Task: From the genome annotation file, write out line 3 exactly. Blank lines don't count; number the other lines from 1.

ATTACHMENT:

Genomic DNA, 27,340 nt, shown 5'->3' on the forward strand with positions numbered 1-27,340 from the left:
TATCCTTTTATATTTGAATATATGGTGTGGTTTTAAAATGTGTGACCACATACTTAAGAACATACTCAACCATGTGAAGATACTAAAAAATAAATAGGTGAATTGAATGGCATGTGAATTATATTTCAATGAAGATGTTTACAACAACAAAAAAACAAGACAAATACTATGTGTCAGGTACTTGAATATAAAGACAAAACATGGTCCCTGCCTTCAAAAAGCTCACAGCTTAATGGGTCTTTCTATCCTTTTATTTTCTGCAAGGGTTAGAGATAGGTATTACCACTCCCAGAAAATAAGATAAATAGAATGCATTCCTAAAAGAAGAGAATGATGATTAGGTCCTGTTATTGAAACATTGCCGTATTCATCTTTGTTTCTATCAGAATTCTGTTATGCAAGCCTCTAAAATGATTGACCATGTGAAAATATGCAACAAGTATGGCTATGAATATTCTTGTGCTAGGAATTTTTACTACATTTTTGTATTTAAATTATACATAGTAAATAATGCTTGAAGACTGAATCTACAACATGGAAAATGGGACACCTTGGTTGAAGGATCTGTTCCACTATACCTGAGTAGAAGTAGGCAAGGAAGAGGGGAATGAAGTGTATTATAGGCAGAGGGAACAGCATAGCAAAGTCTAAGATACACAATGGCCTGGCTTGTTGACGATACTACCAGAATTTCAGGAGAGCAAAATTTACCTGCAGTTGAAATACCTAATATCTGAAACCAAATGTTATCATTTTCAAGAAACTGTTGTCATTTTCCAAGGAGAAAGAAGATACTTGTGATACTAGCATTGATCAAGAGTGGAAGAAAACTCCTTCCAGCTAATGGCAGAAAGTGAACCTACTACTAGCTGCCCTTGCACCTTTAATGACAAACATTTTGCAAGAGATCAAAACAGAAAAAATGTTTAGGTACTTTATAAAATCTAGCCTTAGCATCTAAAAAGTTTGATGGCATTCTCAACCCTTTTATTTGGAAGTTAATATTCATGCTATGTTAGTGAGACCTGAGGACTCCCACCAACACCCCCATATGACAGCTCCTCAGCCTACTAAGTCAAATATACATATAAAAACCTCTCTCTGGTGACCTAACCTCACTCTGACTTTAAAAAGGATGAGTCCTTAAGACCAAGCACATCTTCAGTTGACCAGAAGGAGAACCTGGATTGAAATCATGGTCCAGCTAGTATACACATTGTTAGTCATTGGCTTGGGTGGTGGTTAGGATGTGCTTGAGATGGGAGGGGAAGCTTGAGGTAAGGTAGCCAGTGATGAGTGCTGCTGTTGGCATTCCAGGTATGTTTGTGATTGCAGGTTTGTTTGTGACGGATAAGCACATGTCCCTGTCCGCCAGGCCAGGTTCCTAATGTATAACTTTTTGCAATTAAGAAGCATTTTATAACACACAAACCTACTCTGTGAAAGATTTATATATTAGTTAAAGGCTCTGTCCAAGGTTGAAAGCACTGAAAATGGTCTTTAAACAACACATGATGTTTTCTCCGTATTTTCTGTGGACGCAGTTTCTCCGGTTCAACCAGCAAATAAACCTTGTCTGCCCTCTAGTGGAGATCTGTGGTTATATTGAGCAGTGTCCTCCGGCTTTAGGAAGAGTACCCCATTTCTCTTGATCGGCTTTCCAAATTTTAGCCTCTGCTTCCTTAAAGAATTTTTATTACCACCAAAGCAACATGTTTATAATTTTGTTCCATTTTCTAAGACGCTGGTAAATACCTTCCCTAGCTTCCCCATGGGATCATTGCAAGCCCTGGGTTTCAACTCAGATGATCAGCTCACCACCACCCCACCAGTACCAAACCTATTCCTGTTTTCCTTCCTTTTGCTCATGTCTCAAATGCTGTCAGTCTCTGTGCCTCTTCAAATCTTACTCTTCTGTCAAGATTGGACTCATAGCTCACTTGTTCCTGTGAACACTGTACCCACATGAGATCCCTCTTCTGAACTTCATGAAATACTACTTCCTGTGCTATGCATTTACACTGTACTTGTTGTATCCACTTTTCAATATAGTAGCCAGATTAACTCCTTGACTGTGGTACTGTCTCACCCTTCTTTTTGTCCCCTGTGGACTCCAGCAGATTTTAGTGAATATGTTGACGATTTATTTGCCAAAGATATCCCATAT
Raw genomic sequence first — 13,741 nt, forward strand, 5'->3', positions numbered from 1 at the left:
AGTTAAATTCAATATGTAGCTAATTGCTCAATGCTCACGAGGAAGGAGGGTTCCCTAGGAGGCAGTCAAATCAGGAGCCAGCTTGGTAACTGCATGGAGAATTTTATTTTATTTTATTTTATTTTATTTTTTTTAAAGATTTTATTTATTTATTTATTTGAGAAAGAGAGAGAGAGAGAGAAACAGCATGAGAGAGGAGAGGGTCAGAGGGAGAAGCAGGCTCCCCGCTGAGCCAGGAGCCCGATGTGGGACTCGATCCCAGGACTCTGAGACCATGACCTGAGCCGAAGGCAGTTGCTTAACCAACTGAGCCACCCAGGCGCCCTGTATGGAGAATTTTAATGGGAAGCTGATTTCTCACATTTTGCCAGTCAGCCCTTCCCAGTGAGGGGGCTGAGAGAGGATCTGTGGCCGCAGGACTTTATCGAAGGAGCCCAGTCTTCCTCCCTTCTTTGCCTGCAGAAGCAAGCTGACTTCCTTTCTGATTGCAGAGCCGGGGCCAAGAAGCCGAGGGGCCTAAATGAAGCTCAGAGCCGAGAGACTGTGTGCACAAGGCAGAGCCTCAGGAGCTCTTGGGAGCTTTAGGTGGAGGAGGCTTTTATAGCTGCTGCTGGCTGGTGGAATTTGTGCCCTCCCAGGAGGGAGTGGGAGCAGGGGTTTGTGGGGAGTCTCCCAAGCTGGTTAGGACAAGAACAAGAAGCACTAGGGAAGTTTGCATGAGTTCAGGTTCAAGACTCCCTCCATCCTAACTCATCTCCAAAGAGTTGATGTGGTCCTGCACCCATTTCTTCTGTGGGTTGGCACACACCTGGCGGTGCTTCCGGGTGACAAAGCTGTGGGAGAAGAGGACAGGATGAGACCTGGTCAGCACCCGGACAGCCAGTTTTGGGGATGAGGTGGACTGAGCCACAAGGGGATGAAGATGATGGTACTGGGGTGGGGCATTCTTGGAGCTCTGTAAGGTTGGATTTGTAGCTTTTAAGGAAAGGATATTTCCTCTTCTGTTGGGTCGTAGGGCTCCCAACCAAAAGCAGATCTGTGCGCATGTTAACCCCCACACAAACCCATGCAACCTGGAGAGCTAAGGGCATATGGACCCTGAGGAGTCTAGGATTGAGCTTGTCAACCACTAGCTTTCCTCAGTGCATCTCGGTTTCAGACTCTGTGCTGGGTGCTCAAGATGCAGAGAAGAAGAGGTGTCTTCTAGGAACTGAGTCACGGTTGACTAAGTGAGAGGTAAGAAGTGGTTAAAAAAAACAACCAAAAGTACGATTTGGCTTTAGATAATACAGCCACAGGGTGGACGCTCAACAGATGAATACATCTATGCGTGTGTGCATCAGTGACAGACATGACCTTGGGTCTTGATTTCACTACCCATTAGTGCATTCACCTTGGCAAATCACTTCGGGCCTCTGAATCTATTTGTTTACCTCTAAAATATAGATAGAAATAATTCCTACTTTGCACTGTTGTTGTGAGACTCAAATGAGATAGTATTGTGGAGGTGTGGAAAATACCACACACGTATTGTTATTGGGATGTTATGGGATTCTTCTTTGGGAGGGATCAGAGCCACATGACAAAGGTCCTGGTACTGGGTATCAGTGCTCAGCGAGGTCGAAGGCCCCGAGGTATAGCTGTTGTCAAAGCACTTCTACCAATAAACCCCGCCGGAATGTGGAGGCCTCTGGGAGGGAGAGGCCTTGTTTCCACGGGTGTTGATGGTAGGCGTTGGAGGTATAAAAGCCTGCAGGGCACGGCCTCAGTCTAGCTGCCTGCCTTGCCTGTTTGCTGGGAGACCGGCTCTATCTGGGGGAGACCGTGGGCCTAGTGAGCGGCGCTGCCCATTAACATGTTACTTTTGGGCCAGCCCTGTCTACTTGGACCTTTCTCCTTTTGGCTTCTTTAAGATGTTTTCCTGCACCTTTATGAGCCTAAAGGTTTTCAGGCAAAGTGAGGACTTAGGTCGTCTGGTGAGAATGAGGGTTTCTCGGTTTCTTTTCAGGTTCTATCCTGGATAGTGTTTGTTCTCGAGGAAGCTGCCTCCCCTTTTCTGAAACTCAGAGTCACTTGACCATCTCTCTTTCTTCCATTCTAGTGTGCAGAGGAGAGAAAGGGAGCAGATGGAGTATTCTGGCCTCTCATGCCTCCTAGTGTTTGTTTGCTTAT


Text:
Raw genomic sequence first — 13,741 nt, forward strand, 5'->3', positions numbered from 1 at the left: